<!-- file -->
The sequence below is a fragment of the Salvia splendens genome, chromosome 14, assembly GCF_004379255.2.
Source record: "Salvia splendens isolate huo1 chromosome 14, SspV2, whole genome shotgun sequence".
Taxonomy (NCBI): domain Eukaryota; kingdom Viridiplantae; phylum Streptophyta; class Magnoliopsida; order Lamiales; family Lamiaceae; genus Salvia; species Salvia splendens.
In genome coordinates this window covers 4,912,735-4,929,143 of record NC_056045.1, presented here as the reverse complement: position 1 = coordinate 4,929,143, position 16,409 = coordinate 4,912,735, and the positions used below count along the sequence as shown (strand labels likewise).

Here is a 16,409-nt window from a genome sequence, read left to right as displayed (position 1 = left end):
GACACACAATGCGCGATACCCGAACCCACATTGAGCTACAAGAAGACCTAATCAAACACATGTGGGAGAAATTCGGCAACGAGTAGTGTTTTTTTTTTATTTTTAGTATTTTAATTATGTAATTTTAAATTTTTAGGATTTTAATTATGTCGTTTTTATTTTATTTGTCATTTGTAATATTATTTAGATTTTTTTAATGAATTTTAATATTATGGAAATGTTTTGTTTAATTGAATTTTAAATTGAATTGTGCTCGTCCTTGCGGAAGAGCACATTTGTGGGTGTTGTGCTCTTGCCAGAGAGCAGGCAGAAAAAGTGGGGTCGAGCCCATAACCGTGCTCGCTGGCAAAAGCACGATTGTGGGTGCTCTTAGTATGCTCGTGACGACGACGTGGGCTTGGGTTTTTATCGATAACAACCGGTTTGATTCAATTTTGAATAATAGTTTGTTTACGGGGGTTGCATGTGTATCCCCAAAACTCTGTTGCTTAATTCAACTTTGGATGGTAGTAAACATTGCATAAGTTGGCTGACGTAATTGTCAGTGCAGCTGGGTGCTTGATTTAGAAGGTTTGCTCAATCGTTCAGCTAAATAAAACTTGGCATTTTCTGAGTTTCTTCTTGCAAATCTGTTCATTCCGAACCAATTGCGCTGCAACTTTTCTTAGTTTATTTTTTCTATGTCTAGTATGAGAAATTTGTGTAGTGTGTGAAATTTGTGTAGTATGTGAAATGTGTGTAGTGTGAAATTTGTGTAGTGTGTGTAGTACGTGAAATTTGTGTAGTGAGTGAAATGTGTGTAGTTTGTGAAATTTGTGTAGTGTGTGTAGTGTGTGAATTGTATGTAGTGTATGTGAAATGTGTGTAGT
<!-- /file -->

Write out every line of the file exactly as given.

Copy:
The sequence below is a fragment of the Salvia splendens genome, chromosome 14, assembly GCF_004379255.2.
Source record: "Salvia splendens isolate huo1 chromosome 14, SspV2, whole genome shotgun sequence".
Taxonomy (NCBI): domain Eukaryota; kingdom Viridiplantae; phylum Streptophyta; class Magnoliopsida; order Lamiales; family Lamiaceae; genus Salvia; species Salvia splendens.
In genome coordinates this window covers 4,912,735-4,929,143 of record NC_056045.1, presented here as the reverse complement: position 1 = coordinate 4,929,143, position 16,409 = coordinate 4,912,735, and the positions used below count along the sequence as shown (strand labels likewise).

Here is a 16,409-nt window from a genome sequence, read left to right as displayed (position 1 = left end):
GACACACAATGCGCGATACCCGAACCCACATTGAGCTACAAGAAGACCTAATCAAACACATGTGGGAGAAATTCGGCAACGAGTAGTGTTTTTTTTTTATTTTTAGTATTTTAATTATGTAATTTTAAATTTTTAGGATTTTAATTATGTCGTTTTTATTTTATTTGTCATTTGTAATATTATTTAGATTTTTTTAATGAATTTTAATATTATGGAAATGTTTTGTTTAATTGAATTTTAAATTGAATTGTGCTCGTCCTTGCGGAAGAGCACATTTGTGGGTGTTGTGCTCTTGCCAGAGAGCAGGCAGAAAAAGTGGGGTCGAGCCCATAACCGTGCTCGCTGGCAAAAGCACGATTGTGGGTGCTCTTAGTATGCTCGTGACGACGACGTGGGCTTGGGTTTTTATCGATAACAACCGGTTTGATTCAATTTTGAATAATAGTTTGTTTACGGGGGTTGCATGTGTATCCCCAAAACTCTGTTGCTTAATTCAACTTTGGATGGTAGTAAACATTGCATAAGTTGGCTGACGTAATTGTCAGTGCAGCTGGGTGCTTGATTTAGAAGGTTTGCTCAATCGTTCAGCTAAATAAAACTTGGCATTTTCTGAGTTTCTTCTTGCAAATCTGTTCATTCCGAACCAATTGCGCTGCAACTTTTCTTAGTTTATTTTTTCTATGTCTAGTATGAGAAATTTGTGTAGTGTGTGAAATTTGTGTAGTATGTGAAATGTGTGTAGTGTGAAATTTGTGTAGTGTGTGTAGTACGTGAAATTTGTGTAGTGAGTGAAATGTGTGTAGTTTGTGAAATTTGTGTAGTGTGTGTAGTGTGTGAATTGTATGTAGTGTATGTGAAATGTGTGTAGT